Speaking of the winter and New England, I can’t stop thinking about this:

Part of Me Wanting Everything to Live

This New England kind of love reminds me
of the potted chrysanthemum my husband
gave me. I cared for it faithfully,
turning the pot a quarter turn each day
as it sat by the window. Until the blossoms
hung with broken necks on the dry stems.
Cut off the dead parts and watched
green leaves begin, new buds open.
Thinking the chrysanthemum would not die
unless I forced it to. The new flowers
were smaller and smaller, resembling
little eyes awake and alone in the dark.
I was offended by the lessening,
by the cheap renewal. By a going on
that gradually left the important behind.
But now it’s different. I want the large
and near, and endings more final. If it must
be winter, let it be absolutely winter.

― Linda Gregg

#MeToo

bone
by Yrsa Daley-Ward

From One
who says, “Don’t cry.
You’ll like it after a while.”

and Two who tells you thank-you
after the fact and can’t look at your face.

To Three who pays for your breakfast
and a cab home
and your mother’s rent.

To Four
who says,
“But you felt so good
I didn’t know how to stop.”

To Five who says giving your body
is tough
but something you do very well.

To Six
Who smells of tobacco
and says “Come on, I can feel that
you love this.”

To those who feel bad in the morning yes,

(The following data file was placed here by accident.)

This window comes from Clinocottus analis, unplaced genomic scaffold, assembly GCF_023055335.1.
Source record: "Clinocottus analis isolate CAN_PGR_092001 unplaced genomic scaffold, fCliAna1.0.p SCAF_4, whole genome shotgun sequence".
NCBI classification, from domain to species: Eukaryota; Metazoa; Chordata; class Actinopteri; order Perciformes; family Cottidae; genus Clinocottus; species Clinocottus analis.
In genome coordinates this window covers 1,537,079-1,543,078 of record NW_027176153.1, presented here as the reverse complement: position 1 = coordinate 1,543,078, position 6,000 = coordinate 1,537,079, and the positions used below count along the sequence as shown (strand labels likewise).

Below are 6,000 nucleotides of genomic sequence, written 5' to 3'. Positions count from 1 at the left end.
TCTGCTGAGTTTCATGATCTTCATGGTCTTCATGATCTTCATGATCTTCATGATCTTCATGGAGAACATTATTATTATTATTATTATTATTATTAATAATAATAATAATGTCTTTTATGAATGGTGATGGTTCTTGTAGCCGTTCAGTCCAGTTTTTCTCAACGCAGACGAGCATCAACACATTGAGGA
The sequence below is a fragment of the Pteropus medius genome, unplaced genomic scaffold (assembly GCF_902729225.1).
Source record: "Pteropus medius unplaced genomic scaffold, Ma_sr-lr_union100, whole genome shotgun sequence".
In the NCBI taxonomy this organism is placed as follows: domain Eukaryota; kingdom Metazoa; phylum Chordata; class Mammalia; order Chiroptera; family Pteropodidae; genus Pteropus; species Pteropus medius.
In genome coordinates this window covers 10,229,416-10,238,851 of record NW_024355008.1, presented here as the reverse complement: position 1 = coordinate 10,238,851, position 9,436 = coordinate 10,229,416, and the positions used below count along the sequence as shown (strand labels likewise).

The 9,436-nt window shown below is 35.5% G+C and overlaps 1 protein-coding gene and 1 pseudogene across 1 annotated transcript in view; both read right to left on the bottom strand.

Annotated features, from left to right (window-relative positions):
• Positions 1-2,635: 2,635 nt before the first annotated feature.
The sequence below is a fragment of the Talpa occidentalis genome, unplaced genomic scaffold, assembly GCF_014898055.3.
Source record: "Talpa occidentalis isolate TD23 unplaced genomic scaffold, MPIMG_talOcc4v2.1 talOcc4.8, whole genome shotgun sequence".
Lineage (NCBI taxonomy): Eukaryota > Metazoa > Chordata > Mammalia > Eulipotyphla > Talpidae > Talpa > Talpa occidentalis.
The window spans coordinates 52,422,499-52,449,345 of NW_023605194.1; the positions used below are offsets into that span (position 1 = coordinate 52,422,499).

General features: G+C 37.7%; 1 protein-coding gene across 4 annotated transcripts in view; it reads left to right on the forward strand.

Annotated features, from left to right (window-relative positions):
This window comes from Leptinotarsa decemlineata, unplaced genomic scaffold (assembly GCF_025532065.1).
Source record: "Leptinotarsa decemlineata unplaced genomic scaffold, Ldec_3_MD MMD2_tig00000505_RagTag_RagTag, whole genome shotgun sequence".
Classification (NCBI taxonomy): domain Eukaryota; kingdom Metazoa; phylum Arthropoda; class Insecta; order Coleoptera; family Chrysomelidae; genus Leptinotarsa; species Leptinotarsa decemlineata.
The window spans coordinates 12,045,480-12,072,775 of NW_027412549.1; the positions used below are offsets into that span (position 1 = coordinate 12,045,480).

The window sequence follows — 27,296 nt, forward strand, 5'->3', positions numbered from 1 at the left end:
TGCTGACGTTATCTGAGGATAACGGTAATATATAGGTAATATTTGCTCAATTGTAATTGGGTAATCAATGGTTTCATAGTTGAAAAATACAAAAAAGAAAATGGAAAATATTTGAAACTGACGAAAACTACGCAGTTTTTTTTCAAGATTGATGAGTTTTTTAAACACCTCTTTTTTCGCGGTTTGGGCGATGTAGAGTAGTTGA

some feel bad in the morning

and sometimes they tell you
you want it
and sometimes you think that you do.

Thank heavens you’re resetting
ever
setting and
Resetting

How else do you sew up the tears?
How else can the body survive?

Notes on writing

(a brief summary of) things I’ve learned so far today:

On writing every day: Serious runners run regularly. Writers should try to write daily to get to the story. Do what you need to get to the story (even if it means throwing away 800 words of exposition) and then commit yourself to the form you choose. Once you commit, you’ll need to make more choices within that.

On being deliberate: Poetic lyricism operating at the expense of clarity needs to be deliberate. But probably, you should be clear anyway.

On the reassurance that it’s okay that I gain a lot of inspiration from the poems I read: “Literature is a conversation between writers that crosses the boundaries of genre and time.”